Comedy Voyeurism 101

Experienced actors beware! The following is directed mainly at newer folks who ask the age-old question in online forums “How do I get started in Acting?” Read on at your own peril!!!!!

Mad ScientistWhen it comes to things culinary it’s often said that “cooking is an art, baking is a science.” I think a similar thing is true with acting: Drama is an art, Comedy is a science. A great place to study the alchemy of comedy is the live stage. But here’s the deal, you don’t even have to be the one performing it to reap many of the benefits. In fact, in some ways you can learn more by watching and listening than by doing!

In keeping with my recent theme of appreciating the value that life’s free lessons can offer to actors, I’d like to suggest that there is a ton to be learned by studying how other gifted actors interact with a live audience. Now I don’t just mean attending a single standup show or play, though it can’t hurt. What I’m talking about is seeing and hearing the same material performed multiple times for different audiences. Over time you’ll gain an appreciation for how subtle variations in timing and emphasis can have a huge impact on whether or not a line or bit of stage business works. You’ll see how the performer uses the words to set up an expectation, then reverses or undercuts that expectation to mine that nugget of humor. You’ll learn that physical comedy is it’s own skill set that people devote lifetimes to try to master. Okay, this is getting a bit too woogie, but you get the picture.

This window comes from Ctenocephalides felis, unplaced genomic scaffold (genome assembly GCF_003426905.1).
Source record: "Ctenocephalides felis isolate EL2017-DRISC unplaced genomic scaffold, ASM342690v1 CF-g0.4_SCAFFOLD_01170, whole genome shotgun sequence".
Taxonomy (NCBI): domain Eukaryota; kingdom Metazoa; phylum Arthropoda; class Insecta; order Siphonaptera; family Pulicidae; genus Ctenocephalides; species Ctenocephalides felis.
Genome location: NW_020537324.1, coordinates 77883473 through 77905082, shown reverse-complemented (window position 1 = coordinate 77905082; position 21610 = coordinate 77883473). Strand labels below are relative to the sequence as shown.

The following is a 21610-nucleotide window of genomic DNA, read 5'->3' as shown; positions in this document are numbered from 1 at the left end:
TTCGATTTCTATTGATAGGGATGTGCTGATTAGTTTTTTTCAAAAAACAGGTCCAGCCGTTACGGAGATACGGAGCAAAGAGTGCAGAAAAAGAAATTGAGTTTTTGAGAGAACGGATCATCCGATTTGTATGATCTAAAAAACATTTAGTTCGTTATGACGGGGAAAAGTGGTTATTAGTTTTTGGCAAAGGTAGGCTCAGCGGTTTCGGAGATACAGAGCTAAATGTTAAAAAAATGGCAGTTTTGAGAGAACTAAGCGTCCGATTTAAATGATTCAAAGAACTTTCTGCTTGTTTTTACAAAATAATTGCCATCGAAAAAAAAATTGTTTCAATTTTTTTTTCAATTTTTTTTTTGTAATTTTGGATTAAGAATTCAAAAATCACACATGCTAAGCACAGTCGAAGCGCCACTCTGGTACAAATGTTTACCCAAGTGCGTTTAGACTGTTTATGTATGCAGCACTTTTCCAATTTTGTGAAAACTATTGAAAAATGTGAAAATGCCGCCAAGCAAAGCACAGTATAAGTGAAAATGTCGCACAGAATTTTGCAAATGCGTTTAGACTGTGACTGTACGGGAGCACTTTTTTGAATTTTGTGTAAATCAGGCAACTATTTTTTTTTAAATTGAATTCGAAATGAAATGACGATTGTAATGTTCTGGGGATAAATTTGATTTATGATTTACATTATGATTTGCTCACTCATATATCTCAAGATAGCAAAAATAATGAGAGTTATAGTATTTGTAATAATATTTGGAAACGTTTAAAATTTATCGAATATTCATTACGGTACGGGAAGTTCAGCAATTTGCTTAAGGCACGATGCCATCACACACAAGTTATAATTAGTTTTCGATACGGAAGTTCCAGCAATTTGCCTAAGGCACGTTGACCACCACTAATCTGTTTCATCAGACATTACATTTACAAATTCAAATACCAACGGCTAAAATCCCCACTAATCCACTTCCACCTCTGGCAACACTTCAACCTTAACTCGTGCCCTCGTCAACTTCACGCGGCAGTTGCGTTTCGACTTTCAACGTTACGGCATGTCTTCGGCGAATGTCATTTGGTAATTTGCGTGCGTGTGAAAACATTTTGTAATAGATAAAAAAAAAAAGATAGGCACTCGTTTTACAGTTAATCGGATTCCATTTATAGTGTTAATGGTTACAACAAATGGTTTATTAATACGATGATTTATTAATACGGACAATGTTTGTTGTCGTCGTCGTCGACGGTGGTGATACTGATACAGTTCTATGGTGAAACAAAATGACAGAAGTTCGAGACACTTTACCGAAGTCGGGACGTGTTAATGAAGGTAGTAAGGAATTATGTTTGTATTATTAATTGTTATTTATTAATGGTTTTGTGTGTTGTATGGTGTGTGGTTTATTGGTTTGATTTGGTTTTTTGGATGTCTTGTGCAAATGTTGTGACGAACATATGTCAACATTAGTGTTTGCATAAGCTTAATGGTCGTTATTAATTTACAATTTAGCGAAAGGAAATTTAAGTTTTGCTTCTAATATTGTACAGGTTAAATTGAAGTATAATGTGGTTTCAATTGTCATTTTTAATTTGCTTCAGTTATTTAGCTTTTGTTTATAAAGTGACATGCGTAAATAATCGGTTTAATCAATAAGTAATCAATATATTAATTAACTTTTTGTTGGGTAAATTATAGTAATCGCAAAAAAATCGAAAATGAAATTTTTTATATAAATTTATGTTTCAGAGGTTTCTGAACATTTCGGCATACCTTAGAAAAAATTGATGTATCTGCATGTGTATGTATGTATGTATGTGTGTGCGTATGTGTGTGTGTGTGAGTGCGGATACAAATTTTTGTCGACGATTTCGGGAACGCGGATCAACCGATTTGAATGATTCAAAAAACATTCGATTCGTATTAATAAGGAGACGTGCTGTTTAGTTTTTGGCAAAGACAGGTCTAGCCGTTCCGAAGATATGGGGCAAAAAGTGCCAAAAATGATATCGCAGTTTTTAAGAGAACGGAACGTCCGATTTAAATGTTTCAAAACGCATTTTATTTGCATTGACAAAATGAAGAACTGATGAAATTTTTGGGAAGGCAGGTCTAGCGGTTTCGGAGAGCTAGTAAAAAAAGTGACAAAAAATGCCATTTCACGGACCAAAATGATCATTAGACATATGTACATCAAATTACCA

For any beginning actor I suggest enrolling in Comedy Voyeurism 101. Find ways to see good comedies more than once. Audition for smaller roles that might give you time backstage to linger in the wings or near a monitor. Volunteer for a crew job at the best community theatre in town. Usher for a company that offers comps in return, then put your name on the call list for the next time they need somebody on short notice. But the most important thing is study the other actors at work.

However you can manage it, spend a semester or two at the College of Comedy. You be amazed at how much it can help your own work.